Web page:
Individuals pursuing a career in the therapeutic community will come into contact with many concepts drawn from the diverse array of human traditions, such as mindfulness. While it has gained significant traction in acceptance-based therapies, understanding its full meaning and the traditional origins of the practice can help to integrate it into a practice paradigm based on any behavioral or cognitive approach. The article below defines and examines the origins of this practice to that end.
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Ancient Philosophical Roots
The tradition of Buddhism is considered to be the ultimate origin of the practice of mindfulness. While technically a religious perspective and activity, the absence of deity within the philosophy provides flexibility of application for its basic tenets, irrespective of the practitioner’s personal beliefs. It is that flexibility that also lends itself to use within therapeutic circles. But what is entailed? How does one practice mindfulness and what are the potential benefits of its inclusion in a treatment approach?
Ultimately, mindfulness requires an individual to focus their attention on the present, to relinquish obsessive attention to the past or worries about the future. Since behavioral patterns are not set in stone, this philosophy can assist individuals in letting go of negative behaviors and replacing them with positive or beneficial actions, thought trends, or more radical perceptual shifts. According to Greater Good, a website hosted by Berkeley University, its introduction to western, secular practice is primarily credited to Jon Kabbat-Zinn and his stress-reducing Mindfulness-Based techniques.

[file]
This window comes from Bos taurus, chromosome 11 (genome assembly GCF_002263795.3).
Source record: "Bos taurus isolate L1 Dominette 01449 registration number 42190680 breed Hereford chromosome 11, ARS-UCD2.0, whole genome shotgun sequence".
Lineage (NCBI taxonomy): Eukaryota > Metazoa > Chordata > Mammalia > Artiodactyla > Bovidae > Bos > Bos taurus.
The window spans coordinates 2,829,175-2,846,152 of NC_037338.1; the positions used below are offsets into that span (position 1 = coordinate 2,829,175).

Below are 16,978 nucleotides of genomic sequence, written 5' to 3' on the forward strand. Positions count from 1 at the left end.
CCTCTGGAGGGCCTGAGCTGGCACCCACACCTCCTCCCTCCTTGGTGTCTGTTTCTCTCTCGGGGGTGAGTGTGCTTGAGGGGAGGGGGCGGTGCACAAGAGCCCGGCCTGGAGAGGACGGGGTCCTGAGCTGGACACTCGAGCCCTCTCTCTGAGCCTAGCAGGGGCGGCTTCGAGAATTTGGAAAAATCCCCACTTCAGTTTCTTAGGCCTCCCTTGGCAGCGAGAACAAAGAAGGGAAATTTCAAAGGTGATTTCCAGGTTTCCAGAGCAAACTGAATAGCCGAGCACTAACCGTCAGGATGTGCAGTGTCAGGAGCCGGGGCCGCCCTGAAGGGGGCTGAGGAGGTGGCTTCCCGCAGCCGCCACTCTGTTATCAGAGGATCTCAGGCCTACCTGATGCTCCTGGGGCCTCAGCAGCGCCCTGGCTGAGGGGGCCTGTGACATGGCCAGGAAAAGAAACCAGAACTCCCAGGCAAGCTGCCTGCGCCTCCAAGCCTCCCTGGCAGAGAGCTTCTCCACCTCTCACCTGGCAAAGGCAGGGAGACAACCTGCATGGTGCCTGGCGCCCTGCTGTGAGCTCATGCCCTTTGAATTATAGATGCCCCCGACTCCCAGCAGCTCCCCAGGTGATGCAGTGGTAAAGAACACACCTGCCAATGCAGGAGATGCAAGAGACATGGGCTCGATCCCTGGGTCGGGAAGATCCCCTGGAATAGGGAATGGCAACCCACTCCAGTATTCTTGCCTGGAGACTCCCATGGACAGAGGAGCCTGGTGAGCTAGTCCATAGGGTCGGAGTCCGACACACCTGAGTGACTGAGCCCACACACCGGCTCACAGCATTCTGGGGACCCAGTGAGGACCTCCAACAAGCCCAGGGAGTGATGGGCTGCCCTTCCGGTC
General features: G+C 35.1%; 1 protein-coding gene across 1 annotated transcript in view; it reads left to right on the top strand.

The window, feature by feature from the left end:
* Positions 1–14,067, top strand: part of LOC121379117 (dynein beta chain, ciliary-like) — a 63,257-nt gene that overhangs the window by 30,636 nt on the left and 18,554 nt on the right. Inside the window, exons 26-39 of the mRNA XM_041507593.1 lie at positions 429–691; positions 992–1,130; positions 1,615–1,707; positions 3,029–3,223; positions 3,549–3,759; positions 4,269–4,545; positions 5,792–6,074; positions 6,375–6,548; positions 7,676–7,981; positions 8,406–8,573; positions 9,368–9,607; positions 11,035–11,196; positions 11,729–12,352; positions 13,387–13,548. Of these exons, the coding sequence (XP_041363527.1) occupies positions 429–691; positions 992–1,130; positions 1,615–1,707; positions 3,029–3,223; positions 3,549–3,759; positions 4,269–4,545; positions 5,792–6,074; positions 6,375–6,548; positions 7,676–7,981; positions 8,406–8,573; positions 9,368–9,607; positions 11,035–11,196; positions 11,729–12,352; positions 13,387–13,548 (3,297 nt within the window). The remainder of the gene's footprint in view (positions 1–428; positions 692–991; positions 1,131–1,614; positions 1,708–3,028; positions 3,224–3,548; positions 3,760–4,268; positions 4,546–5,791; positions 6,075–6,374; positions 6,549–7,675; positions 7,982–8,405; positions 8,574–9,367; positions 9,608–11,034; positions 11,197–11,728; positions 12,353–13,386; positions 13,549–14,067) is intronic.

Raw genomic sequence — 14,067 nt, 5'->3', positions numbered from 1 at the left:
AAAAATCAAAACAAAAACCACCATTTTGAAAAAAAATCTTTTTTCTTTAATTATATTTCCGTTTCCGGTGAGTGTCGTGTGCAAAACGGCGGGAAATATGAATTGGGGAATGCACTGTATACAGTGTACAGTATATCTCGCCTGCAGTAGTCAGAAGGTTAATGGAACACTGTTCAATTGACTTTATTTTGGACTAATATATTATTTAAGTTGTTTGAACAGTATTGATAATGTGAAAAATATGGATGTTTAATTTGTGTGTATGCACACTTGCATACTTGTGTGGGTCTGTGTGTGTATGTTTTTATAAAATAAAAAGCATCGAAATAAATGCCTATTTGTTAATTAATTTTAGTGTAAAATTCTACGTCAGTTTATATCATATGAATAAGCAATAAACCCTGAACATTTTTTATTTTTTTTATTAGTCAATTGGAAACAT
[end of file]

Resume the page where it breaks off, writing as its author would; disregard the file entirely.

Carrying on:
Modern Secular Use
In addition to Kabbat-Zinn’s approach, mindfulness is often used in cognitive therapies, especially those based on acceptance and sourcing change within an individual. Mindfulness-Based Cognitive Therapy (MBCT) is one such approach. In particular, those who suffer from recurring episodes of depression in extreme depressive disorders have benefited. But it’s helpful for all types of psychological challenges.
Generally, MBCT and other approaches that utilize the eastern concept involve a program of guided sessions that can last eight weeks or more. These sessions teach clients basic meditation practices, which can be used daily in privacy. The private practice of meditation can also include breathing exercises and other homework designed to help patients develop their focus.
What Makes It Useful
The practice requires individuals to pay attention to their thoughts and feelings as they arise without judging them. Judgment is often the beginning of any cycle of depression or anxiety, so learning how to avoid this behavior can prove immensely helpful. Once thoughts are witnessed rather than judged, a different process of acceptance can begin. Meditation and awareness are useful for individuals who experience depressive or anxiety-based disorders because they fundamentally change the relationship with sadness or a created value system.
This allows an individual to understand their emotional state rather than unsuccessfully avoiding or denying it. It can also be used anywhere at any time, which makes it a valuable tool in the therapy tool kit. If a person recovering from a depressive episode experiences sudden sadness, rather than pushing away the emotion and making it stronger, they can pause and assess the feeling with a brief mindfulness exercise.
While its applications span both time and the divide between western secularism and eastern philosophy, the concept is highly accessible to anyone. Because it involves stilling a culturally-reinforced system of valuation and a deep awareness of breath, mindfulness serves as both a therapeutic tool and a practice used by society at large.